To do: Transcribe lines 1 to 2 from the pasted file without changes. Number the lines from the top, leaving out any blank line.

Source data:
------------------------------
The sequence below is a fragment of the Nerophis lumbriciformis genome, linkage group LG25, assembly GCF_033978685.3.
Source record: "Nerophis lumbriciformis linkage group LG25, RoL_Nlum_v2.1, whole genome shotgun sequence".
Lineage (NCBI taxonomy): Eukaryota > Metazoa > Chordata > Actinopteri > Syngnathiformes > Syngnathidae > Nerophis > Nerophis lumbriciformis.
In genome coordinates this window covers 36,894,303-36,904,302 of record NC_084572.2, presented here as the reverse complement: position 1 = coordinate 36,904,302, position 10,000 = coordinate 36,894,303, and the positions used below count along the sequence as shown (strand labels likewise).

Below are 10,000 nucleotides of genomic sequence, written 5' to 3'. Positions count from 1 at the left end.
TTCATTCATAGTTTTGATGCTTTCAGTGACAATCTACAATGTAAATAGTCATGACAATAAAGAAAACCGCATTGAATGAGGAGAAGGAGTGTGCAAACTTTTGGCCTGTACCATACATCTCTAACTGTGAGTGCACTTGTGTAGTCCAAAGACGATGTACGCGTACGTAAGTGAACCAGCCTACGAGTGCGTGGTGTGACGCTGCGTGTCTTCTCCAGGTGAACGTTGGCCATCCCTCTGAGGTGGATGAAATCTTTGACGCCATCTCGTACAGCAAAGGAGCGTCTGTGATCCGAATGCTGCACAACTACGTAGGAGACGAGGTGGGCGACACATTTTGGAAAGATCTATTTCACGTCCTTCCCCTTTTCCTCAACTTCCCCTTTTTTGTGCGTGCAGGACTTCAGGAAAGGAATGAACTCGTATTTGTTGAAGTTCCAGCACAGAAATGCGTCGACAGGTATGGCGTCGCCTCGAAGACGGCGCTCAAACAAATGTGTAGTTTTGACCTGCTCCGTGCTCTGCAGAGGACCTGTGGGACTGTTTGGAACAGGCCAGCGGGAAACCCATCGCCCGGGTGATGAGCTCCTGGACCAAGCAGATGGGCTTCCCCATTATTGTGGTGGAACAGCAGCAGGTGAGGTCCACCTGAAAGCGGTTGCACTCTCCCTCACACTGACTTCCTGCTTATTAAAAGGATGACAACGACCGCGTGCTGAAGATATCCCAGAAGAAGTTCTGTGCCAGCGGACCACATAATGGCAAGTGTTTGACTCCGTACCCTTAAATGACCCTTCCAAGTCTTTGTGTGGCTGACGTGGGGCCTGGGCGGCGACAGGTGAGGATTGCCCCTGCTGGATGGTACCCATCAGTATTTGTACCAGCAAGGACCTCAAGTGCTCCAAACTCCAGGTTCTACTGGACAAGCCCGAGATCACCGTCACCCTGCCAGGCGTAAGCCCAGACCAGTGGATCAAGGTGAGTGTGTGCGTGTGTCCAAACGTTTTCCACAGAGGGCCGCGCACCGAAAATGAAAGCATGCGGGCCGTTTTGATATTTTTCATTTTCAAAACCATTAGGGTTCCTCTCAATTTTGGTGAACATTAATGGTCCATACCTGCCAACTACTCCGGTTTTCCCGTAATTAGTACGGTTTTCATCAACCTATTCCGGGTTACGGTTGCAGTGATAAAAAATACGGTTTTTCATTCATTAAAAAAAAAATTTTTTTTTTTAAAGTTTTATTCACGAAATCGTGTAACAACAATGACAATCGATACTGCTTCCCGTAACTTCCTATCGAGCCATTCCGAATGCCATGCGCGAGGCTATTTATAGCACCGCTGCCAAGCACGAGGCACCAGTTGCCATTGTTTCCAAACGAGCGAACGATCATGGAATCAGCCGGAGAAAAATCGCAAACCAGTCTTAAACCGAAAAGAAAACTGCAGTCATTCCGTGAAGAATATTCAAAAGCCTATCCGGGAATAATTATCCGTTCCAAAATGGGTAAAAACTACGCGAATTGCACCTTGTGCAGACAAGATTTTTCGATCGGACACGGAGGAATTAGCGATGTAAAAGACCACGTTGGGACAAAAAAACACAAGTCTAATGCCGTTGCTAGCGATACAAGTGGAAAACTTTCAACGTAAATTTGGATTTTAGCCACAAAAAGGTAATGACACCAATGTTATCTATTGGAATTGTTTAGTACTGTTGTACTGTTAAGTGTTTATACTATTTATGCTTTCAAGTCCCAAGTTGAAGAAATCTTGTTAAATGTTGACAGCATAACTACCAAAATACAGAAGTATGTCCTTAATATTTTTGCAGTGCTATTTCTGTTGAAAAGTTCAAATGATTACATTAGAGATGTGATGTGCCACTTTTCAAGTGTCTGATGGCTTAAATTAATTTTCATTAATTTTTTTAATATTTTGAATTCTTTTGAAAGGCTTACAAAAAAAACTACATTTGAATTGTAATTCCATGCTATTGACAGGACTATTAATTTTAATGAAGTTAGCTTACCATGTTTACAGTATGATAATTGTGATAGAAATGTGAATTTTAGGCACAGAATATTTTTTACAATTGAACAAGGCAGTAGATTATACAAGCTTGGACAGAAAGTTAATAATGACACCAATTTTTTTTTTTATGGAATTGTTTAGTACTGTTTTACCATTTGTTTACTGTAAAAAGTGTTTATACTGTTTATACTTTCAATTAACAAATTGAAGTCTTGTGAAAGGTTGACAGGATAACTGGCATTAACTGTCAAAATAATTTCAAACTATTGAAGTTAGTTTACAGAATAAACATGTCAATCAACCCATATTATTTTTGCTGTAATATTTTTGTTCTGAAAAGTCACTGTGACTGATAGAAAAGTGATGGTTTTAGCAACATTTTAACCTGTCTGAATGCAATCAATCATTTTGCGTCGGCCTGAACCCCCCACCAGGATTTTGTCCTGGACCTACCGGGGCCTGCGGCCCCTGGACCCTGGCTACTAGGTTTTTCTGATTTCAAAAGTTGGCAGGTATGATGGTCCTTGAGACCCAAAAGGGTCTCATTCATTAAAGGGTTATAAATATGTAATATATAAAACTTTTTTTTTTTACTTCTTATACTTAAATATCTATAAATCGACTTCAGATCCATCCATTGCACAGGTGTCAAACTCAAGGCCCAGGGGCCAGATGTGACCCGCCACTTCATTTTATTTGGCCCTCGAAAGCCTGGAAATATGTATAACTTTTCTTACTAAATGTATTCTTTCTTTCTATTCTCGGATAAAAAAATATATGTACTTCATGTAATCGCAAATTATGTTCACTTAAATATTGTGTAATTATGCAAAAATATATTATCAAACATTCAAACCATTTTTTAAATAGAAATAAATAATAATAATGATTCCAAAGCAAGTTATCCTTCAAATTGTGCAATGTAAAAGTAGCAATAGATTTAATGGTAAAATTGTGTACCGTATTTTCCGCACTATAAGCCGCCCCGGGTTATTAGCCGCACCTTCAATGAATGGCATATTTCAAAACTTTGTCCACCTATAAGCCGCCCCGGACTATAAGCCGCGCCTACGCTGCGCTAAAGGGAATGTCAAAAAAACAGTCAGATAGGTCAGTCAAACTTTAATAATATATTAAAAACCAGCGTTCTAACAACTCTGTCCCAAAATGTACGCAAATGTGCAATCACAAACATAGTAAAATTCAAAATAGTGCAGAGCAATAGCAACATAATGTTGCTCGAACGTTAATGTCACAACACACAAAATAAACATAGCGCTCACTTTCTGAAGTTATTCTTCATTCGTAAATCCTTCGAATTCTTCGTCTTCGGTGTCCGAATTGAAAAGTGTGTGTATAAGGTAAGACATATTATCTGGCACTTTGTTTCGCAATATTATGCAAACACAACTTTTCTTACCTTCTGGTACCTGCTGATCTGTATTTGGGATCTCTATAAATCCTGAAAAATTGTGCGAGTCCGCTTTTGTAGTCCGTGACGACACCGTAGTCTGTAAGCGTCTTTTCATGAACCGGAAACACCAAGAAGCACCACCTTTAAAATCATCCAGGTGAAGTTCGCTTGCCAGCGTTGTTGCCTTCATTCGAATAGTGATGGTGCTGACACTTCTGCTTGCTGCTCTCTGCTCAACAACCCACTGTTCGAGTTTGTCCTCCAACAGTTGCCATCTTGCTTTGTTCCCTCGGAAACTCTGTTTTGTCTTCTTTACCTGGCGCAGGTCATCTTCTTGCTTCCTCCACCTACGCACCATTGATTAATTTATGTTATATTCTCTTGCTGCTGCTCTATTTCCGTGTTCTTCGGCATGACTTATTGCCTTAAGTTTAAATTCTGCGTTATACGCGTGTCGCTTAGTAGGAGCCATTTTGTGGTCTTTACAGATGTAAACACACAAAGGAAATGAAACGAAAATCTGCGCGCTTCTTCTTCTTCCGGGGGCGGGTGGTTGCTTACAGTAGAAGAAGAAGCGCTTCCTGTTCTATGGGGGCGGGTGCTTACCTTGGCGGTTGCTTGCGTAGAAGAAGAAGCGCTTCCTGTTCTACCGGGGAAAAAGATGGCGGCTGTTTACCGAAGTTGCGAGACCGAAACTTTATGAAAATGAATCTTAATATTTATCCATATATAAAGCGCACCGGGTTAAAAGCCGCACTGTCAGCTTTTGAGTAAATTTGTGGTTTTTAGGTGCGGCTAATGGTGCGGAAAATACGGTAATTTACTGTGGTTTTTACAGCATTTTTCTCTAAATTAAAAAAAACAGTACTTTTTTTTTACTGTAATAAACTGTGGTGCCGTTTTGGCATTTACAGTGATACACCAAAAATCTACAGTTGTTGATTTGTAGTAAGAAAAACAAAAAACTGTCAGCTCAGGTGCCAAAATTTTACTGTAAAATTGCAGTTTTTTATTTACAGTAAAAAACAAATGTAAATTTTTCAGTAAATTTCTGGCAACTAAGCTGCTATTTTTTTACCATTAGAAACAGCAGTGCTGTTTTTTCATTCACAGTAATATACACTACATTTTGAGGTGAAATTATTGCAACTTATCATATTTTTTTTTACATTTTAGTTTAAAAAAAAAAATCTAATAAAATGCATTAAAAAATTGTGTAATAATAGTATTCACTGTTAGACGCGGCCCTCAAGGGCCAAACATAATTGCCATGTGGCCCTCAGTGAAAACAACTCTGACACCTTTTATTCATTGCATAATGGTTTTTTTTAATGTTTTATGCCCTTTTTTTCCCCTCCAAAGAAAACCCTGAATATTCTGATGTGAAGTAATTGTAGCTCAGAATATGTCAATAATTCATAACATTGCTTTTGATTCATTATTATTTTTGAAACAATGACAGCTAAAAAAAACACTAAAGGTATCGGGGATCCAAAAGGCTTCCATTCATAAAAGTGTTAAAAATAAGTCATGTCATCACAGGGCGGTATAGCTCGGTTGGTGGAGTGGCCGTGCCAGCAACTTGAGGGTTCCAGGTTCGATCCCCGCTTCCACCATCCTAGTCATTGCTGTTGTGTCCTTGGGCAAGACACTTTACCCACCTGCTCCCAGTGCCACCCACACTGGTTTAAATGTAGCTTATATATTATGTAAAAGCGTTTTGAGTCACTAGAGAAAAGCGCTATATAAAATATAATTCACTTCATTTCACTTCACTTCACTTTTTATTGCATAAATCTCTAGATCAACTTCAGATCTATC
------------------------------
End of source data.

The sequence below is a fragment of the Nerophis lumbriciformis genome, linkage group LG25, assembly GCF_033978685.3.
Source record: "Nerophis lumbriciformis linkage group LG25, RoL_Nlum_v2.1, whole genome shotgun sequence".